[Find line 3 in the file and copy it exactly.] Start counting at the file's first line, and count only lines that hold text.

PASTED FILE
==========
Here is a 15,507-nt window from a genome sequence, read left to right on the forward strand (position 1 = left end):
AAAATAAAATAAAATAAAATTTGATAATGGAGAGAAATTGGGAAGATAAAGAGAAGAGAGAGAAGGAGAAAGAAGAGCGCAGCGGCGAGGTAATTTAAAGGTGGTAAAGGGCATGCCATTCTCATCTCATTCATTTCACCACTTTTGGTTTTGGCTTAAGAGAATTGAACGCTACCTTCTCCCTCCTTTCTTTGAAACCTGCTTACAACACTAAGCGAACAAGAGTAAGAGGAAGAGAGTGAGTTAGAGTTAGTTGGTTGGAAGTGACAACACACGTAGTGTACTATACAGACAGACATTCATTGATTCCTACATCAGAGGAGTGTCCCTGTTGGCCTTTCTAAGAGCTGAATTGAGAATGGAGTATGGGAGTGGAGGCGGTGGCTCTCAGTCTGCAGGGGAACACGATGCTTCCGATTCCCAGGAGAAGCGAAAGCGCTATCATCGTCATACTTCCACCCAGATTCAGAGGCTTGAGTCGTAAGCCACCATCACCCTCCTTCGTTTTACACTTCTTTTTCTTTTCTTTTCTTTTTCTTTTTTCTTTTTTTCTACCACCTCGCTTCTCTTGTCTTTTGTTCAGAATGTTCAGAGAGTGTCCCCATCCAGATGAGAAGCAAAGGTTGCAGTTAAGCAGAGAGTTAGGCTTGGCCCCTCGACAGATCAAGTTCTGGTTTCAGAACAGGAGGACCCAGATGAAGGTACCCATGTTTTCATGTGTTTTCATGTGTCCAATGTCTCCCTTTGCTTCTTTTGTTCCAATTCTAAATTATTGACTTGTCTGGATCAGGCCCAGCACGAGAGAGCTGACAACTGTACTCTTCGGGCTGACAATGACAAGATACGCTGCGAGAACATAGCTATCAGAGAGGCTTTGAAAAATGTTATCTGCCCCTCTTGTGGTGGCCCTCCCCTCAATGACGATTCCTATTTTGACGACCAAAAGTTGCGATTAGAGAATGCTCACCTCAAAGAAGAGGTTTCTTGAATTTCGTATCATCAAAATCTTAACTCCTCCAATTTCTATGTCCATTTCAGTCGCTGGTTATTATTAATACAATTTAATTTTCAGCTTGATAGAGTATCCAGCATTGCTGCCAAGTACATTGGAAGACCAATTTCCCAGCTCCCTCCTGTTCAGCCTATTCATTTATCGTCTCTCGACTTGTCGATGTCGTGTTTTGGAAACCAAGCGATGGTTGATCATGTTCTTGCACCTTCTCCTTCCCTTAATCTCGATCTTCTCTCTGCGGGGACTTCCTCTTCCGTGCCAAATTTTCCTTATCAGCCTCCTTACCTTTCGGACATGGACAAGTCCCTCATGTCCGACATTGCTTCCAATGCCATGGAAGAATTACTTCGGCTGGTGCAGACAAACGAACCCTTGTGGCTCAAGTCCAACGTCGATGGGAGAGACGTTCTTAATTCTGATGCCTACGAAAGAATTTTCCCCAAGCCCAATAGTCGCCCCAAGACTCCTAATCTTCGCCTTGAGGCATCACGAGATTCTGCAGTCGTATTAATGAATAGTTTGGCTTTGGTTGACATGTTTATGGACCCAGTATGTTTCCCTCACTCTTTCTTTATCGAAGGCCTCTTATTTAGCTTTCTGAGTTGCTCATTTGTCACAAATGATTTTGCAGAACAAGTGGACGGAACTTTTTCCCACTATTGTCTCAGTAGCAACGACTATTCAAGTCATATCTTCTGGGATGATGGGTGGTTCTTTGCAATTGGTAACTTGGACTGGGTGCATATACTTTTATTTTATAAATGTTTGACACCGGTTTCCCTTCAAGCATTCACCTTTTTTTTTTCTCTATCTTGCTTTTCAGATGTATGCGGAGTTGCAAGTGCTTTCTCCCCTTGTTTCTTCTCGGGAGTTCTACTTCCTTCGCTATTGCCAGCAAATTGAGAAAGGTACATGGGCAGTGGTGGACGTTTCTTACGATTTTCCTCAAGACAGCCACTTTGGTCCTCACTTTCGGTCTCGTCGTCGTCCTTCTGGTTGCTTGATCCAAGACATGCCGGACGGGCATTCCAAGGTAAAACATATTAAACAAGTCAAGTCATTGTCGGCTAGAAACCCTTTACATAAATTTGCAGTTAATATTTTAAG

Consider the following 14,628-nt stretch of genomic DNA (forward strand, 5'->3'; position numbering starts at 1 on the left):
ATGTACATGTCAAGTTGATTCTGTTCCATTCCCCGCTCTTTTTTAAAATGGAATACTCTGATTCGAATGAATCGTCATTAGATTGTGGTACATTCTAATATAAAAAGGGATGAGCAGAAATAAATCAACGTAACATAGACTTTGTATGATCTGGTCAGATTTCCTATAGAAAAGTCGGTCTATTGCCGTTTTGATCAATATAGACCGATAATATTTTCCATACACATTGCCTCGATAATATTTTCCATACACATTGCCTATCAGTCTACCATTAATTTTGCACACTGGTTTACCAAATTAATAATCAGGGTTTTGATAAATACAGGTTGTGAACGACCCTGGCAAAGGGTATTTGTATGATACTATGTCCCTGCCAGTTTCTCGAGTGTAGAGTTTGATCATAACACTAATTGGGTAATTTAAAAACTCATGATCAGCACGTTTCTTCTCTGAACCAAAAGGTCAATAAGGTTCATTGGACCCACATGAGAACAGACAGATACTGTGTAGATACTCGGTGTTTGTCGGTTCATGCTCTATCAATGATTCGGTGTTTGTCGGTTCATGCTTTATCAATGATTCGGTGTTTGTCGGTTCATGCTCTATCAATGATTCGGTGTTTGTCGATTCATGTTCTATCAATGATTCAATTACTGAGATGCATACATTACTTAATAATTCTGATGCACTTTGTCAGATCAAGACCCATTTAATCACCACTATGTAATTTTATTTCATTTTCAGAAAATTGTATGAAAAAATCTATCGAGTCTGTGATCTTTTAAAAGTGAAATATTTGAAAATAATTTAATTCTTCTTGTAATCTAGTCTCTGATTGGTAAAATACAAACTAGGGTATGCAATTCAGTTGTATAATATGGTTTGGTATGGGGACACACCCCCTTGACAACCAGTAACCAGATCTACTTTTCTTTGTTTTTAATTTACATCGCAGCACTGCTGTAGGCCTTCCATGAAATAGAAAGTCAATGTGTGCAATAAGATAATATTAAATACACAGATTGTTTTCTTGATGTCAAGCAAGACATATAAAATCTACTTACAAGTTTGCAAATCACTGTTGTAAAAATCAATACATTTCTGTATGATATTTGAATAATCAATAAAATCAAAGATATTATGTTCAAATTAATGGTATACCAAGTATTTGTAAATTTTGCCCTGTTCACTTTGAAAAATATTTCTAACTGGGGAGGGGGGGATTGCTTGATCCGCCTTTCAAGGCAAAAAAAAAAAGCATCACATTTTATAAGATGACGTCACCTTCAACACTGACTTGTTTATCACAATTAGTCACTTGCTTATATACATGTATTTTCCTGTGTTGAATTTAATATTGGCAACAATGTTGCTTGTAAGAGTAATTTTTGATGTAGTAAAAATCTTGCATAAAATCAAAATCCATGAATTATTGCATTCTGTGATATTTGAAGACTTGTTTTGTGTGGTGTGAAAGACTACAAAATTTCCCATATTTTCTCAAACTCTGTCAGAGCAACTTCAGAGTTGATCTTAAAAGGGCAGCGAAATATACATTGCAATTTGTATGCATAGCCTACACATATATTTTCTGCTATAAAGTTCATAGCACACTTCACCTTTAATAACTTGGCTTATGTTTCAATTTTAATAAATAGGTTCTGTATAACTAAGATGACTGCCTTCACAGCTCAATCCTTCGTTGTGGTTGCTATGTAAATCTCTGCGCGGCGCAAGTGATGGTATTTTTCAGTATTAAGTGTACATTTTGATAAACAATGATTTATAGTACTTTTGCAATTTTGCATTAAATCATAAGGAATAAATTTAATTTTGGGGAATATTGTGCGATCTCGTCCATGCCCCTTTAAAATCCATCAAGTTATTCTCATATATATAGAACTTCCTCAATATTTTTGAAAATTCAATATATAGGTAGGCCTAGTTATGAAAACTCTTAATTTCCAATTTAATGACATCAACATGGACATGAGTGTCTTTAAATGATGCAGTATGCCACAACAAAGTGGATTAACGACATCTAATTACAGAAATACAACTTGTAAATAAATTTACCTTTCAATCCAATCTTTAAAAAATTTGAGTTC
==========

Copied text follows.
Consider the following 14,628-nt stretch of genomic DNA (forward strand, 5'->3'; position numbering starts at 1 on the left):